PCT Part 4, Into the Clouds (mile 266 – 369)

Day (mile 266 – 266)

Another zero day in Big Bear, this was probably my laziest day yet but I enjoyed the rest. I did some standard town chores, including resupplying my food. This is a typical supply of food for 5 days – 2500 calories, 80 grams of protein per day. Not the healthiest stuff but high in calories and energy.

After sorting out our food, Salsa and I went to go hang out with another group of hikers in their room. We flipped on the TV and of course the first thing that pops up is a live car chase on the news. Apparently they don’t have live car chases on the news in Europe so the Europeans in the room were equal parts fascinated and appalled that we considered this entertainment in America. We watched the whole thing. Other than that not much else happened. We met back up with Rocksie and Perrie for pizza since they just got into town. It was fun to catch up and exchange stories but we planned on moving out tomorrow and they would stay a couple more days.

Day 22 (mile 266 – 286)

Okay, back on the trail again. We got a ride from the hotel staff to the trailhead which was super convenient. The hike started off in a burn area which I thought was nicely represented by this sign.

Today we were hiking with Sunny and Ent, two other hikers who started at Scout and Frodo’s the same day as me. Sunny is from the Netherlands and Ent is from Switzerland. We’d seen each other on and off for a while so we just decided to hike together for a while. After a few miles we crested a ridge and had a beautiful view of Big Bear lake and the adjacent mountains. You can sort of see the ski slopes that had just closed a few weeks prior.

We did 20 miles for the day and made it just past the town to a equestrian campsite. I figured it would be fun to pitch my tent in the horse corral. Yes I checked for horse poop first. No mountain lions would get me tonight.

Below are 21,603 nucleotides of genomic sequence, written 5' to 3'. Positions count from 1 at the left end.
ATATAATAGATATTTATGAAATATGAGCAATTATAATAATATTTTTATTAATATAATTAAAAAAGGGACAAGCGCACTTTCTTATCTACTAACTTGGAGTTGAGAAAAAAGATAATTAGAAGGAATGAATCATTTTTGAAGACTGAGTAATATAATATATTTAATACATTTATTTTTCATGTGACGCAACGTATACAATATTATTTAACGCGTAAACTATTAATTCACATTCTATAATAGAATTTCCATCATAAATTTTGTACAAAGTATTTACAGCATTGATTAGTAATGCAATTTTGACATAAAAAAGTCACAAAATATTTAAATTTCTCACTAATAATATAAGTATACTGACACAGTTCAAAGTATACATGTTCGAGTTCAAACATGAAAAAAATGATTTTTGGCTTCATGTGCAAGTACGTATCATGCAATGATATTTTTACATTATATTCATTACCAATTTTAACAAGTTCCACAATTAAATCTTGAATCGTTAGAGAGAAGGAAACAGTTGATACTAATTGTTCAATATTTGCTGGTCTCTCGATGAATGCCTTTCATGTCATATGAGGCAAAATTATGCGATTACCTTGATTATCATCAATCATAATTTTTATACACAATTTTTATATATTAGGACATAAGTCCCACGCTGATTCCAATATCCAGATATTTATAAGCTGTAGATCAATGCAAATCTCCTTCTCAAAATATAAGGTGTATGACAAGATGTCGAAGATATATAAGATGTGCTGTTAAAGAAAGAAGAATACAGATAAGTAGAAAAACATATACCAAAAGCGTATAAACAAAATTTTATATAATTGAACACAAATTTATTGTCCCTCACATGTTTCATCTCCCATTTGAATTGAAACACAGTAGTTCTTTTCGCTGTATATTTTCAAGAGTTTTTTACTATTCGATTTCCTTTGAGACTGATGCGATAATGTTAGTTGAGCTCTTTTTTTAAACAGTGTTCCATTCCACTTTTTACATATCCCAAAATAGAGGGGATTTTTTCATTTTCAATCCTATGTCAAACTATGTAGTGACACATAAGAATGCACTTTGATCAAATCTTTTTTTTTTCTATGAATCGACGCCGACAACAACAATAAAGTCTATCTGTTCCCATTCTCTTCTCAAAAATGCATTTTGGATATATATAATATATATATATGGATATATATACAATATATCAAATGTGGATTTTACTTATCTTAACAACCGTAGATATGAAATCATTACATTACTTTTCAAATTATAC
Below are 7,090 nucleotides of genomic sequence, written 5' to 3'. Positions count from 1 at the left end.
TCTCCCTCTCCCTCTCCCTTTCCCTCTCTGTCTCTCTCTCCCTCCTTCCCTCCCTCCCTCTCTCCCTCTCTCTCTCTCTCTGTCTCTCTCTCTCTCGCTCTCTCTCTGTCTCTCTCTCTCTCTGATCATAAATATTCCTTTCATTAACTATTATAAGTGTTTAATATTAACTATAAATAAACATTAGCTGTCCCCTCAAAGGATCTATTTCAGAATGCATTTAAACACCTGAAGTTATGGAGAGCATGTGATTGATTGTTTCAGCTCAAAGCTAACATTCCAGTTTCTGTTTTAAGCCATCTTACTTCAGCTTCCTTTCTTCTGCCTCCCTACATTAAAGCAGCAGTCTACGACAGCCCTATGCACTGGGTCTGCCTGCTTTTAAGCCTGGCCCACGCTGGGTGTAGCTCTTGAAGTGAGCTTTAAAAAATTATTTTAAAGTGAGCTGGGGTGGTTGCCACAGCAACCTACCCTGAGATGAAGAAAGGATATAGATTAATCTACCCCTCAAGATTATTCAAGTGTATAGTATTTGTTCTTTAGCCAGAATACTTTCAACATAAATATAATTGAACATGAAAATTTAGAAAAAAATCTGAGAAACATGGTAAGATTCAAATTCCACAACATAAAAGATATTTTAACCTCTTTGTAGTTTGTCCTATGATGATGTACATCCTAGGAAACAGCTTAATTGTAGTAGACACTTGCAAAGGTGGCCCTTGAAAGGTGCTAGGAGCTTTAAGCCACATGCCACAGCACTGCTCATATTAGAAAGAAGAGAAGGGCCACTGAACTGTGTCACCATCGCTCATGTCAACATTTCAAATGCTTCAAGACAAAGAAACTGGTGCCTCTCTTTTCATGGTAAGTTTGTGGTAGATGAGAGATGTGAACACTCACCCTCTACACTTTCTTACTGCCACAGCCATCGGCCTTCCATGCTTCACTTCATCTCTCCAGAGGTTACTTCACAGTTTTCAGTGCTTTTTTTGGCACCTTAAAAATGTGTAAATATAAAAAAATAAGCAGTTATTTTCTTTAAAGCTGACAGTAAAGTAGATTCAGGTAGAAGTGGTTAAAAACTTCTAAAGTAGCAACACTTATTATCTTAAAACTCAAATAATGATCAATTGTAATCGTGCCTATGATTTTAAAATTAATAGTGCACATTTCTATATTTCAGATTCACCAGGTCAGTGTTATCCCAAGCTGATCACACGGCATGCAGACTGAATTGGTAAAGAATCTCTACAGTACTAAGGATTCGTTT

Day 23 (mile 286 – 306)

We’d heard there were some natural hot springs coming up so we wanted to get close to hit them the next morning when they wouldn’t be too crowded. Apparently there would be a lot of characters at these hot springs which also happened to be clothing optional. As much as an adventure as this was, we didn’t want to hang around to see this display of humanity. For pretty much the whole day we followed a creek which was flowing really well. This meant having to do some log crossings.

We soon passed the 300 mile marker which had an actual, official sign.

Eventually we started to climb up and over the creek a little ways and got some great views looking down into it from above.

Under a bridge we found a nice sandy beach to take a siesta – unfortunately the water was still super cold despite the air temperature being close to 80. Regardless it was nice to relax in shade and sand.

We followed the creek a few more miles to our campsite for the night which was one of the most beautiful so far. There were waterfalls and crystal clear pools and tons of shade under the cottonwood and other trees.

I ate dinner on one of the rocks in the middle of the stream, excuse the weird look on my face. It was a perfect place to have dinner and soak my sore feet.

Day 24 (mile 306 – 326)

We got to the hot springs next morning around 9:00 and there were quite a few people there already. Mostly PCT hikers but we had to go to one of the smaller side pools since the main one was full. All told, the hotsprings were pretty cool, er, warm I guess. The area was beautiful but the only downside was the amount of trash I saw there sadly.